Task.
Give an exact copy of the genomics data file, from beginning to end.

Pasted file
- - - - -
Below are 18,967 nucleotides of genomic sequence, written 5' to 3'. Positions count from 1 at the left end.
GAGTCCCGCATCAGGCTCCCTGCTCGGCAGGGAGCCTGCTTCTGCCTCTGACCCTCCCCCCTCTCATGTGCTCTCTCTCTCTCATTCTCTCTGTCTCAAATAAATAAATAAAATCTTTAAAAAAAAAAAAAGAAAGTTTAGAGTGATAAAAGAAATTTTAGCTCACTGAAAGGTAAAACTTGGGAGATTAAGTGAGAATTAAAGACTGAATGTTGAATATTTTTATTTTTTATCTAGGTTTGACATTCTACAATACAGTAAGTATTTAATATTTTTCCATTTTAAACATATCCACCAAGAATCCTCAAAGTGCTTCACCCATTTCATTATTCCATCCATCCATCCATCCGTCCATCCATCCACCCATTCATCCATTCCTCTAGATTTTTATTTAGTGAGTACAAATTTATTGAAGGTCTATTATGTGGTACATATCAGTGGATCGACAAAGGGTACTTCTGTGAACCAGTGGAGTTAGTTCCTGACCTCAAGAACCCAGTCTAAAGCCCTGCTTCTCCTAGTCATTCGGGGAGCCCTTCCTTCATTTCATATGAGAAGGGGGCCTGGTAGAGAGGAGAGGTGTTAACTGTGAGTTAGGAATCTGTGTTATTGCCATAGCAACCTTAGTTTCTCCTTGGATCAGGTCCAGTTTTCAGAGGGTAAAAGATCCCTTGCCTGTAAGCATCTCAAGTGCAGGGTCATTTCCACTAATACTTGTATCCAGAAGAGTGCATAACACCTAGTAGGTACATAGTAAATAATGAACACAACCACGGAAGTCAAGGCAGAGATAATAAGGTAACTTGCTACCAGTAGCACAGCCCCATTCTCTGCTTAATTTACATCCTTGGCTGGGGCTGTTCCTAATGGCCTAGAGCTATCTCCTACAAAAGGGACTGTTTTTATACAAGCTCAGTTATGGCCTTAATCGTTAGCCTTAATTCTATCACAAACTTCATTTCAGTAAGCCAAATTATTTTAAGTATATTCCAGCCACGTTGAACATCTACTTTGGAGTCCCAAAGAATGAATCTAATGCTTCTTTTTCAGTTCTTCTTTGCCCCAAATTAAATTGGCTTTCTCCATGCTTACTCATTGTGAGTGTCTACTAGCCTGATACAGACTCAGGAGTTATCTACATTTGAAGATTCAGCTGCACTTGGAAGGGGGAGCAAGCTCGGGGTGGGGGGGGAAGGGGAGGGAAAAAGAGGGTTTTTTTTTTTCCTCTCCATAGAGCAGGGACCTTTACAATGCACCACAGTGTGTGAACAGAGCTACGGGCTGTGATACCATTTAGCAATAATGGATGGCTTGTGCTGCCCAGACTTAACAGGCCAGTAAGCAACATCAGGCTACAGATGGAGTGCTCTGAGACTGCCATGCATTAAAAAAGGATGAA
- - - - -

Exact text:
Below are 18,967 nucleotides of genomic sequence, written 5' to 3'. Positions count from 1 at the left end.
GAGTCCCGCATCAGGCTCCCTGCTCGGCAGGGAGCCTGCTTCTGCCTCTGACCCTCCCCCCTCTCATGTGCTCTCTCTCTCTCATTCTCTCTGTCTCAAATAAATAAATAAAATCTTTAAAAAAAAAAAAAGAAAGTTTAGAGTGATAAAAGAAATTTTAGCTCACTGAAAGGTAAAACTTGGGAGATTAAGTGAGAATTAAAGACTGAATGTTGAATATTTTTATTTTTTATCTAGGTTTGACATTCTACAATACAGTAAGTATTTAATATTTTTCCATTTTAAACATATCCACCAAGAATCCTCAAAGTGCTTCACCCATTTCATTATTCCATCCATCCATCCATCCGTCCATCCATCCACCCATTCATCCATTCCTCTAGATTTTTATTTAGTGAGTACAAATTTATTGAAGGTCTATTATGTGGTACATATCAGTGGATCGACAAAGGGTACTTCTGTGAACCAGTGGAGTTAGTTCCTGACCTCAAGAACCCAGTCTAAAGCCCTGCTTCTCCTAGTCATTCGGGGAGCCCTTCCTTCATTTCATATGAGAAGGGGGCCTGGTAGAGAGGAGAGGTGTTAACTGTGAGTTAGGAATCTGTGTTATTGCCATAGCAACCTTAGTTTCTCCTTGGATCAGGTCCAGTTTTCAGAGGGTAAAAGATCCCTTGCCTGTAAGCATCTCAAGTGCAGGGTCATTTCCACTAATACTTGTATCCAGAAGAGTGCATAACACCTAGTAGGTACATAGTAAATAATGAACACAACCACGGAAGTCAAGGCAGAGATAATAAGGTAACTTGCTACCAGTAGCACAGCCCCATTCTCTGCTTAATTTACATCCTTGGCTGGGGCTGTTCCTAATGGCCTAGAGCTATCTCCTACAAAAGGGACTGTTTTTATACAAGCTCAGTTATGGCCTTAATCGTTAGCCTTAATTCTATCACAAACTTCATTTCAGTAAGCCAAATTATTTTAAGTATATTCCAGCCACGTTGAACATCTACTTTGGAGTCCCAAAGAATGAATCTAATGCTTCTTTTTCAGTTCTTCTTTGCCCCAAATTAAATTGGCTTTCTCCATGCTTACTCATTGTGAGTGTCTACTAGCCTGATACAGACTCAGGAGTTATCTACATTTGAAGATTCAGCTGCACTTGGAAGGGGGAGCAAGCTCGGGGTGGGGGGGGAAGGGGAGGGAAAAAGAGGGTTTTTTTTTTTCCTCTCCATAGAGCAGGGACCTTTACAATGCACCACAGTGTGTGAACAGAGCTACGGGCTGTGATACCATTTAGCAATAATGGATGGCTTGTGCTGCCCAGACTTAACAGGCCAGTAAGCAACATCAGGCTACAGATGGAGTGCTCTGAGACTGCCATGCATTAAAAAAGGATGAA